It’s not uncommon for municipal water system pipes to break, especially in challenged topographical areas such as the hills overlooking Brookings.
Water lines must travel in different directions and often need to curve with the landscape. Wear and tear on the joints can lead to breaks.
On Aug. 21, the City of Brookings issued an order for consumers to boil their water for the Marina Heights area east of downtown, following a line disruption. The order had residents boil water for drinking, making ice, brushing teeth, washing dishes and food preparation.
City officials said in a press release that the order was issued following a service-line break that led the Brookings Tidewater Tank to lose pressure and drain.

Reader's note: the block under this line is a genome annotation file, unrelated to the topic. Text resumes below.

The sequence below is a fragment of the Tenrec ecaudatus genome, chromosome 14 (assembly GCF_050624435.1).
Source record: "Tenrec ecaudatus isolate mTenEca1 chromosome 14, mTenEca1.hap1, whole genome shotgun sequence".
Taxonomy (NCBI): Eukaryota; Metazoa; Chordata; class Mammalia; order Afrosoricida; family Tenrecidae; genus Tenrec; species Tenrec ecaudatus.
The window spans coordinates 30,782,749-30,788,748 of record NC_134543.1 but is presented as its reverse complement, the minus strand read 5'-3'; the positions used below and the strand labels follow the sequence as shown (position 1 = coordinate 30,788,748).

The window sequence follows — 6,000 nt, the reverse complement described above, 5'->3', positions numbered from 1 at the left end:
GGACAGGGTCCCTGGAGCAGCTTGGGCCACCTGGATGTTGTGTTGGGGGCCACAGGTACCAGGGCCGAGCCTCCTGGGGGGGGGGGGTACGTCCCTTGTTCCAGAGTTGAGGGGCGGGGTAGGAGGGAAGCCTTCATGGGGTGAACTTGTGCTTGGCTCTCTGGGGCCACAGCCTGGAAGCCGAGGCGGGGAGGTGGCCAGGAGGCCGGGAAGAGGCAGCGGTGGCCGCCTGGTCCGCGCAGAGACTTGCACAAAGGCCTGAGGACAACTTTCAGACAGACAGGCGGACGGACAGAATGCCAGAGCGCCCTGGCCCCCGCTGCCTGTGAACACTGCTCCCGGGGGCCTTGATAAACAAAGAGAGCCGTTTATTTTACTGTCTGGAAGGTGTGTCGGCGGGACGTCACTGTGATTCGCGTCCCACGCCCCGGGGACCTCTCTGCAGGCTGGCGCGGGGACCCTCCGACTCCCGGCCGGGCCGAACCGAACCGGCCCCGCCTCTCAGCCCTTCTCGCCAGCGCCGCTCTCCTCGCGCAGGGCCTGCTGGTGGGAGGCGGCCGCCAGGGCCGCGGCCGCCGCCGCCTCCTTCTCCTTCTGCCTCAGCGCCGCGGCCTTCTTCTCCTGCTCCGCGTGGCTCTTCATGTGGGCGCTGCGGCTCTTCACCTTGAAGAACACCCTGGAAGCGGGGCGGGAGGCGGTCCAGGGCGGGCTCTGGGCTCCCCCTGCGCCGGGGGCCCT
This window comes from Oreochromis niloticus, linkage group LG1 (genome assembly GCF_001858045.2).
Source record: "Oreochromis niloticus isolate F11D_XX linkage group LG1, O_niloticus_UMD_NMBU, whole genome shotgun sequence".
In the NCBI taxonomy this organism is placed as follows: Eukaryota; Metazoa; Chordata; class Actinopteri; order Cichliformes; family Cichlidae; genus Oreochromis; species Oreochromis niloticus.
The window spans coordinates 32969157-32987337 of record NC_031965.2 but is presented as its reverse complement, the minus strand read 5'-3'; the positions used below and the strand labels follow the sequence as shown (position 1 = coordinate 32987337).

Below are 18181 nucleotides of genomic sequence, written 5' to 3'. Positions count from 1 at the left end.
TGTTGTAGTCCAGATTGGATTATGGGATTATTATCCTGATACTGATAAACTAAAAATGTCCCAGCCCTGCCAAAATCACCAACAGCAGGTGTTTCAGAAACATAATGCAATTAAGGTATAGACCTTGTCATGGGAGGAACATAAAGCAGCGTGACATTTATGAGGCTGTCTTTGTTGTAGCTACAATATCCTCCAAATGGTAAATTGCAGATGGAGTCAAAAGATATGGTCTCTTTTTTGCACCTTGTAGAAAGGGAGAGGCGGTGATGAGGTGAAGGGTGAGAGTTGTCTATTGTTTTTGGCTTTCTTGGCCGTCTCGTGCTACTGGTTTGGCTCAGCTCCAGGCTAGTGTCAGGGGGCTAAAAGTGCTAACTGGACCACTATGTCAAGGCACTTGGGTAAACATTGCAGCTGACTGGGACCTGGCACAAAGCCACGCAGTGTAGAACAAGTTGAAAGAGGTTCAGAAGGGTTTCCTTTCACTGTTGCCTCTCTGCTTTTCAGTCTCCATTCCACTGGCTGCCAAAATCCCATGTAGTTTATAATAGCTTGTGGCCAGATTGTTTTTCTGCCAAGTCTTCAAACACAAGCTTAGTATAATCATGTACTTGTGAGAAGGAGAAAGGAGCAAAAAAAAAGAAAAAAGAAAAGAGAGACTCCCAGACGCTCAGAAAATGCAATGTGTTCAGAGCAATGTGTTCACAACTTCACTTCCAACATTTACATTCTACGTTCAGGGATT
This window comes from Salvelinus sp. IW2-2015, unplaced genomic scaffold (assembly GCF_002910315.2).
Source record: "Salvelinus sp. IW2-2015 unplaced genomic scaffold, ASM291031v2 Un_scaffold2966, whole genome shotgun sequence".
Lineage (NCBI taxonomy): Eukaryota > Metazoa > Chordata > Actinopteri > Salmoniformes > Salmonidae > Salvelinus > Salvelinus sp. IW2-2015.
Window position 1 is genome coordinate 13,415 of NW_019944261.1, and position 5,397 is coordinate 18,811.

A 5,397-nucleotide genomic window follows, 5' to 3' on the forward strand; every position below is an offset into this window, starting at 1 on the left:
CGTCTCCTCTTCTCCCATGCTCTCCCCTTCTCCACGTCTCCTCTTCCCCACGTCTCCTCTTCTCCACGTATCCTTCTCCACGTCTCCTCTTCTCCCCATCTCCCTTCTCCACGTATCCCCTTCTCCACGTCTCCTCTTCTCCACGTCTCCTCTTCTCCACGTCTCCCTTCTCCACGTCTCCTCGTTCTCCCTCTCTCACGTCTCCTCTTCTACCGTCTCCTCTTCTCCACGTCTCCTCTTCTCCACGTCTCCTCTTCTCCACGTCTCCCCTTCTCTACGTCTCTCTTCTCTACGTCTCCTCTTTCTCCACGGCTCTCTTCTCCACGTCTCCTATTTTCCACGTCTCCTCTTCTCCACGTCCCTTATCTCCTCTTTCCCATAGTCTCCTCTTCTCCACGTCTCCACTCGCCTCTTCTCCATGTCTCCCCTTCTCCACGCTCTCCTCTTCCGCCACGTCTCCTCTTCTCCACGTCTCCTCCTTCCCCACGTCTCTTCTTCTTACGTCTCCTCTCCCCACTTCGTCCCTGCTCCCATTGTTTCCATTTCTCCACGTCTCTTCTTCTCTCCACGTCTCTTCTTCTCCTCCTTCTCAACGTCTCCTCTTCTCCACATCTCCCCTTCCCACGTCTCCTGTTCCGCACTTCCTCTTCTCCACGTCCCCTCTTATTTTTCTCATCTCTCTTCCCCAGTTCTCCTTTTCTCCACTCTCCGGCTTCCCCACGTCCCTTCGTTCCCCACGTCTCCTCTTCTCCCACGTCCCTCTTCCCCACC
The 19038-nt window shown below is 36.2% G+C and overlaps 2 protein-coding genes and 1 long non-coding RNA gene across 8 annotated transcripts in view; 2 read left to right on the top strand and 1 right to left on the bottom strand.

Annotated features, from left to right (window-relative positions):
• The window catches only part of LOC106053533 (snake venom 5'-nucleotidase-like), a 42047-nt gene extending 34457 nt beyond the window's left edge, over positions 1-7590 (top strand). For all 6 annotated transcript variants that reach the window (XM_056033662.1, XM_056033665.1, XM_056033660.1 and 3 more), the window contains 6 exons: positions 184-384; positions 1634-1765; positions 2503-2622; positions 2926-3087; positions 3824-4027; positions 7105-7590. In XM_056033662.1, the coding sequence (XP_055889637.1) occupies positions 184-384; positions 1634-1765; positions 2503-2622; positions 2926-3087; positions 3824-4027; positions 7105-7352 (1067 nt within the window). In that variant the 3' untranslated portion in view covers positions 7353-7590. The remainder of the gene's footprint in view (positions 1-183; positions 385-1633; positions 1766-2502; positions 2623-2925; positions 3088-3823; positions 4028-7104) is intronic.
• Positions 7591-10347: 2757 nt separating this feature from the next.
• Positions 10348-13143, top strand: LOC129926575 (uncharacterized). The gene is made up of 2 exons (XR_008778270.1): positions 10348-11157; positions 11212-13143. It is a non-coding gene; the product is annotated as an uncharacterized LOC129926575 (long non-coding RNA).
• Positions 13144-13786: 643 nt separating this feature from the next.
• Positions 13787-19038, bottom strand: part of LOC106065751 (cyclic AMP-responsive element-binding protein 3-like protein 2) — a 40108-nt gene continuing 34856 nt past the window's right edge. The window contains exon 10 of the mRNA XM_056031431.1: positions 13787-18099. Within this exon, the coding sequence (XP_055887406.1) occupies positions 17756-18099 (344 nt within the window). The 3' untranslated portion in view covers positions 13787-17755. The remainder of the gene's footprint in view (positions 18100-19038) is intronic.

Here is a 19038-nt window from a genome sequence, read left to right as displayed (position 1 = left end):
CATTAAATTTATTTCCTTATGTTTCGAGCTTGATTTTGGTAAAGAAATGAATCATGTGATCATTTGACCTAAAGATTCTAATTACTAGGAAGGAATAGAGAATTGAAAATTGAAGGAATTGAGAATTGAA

“When the Tidewater Tank goes to zero, it reacts with a suction backwards,” Brookings Public Works Director Tony Baron said. “We are sucking water out of other people’s homes. It can be contaminated.
“It’s called ‘backflow’ and is a standard procedure. We don’t like that it happens, but it is not uncommon.”
Baron said valves were turned off to isolate the leak. “Unfortunately, a few residents were without water,” he said.
Crews were able to refill the water tank, and the usual clarification tests were taken to ensure there was no risk to users.
“We had to wait for the test results,” Brookings City Manager Janell Howard said. “That’s why we put the order out. We wanted to be on the safe side.”
Howard said the results came back negative, that there was no contamination. The boil-water order was lifted Aug. 23.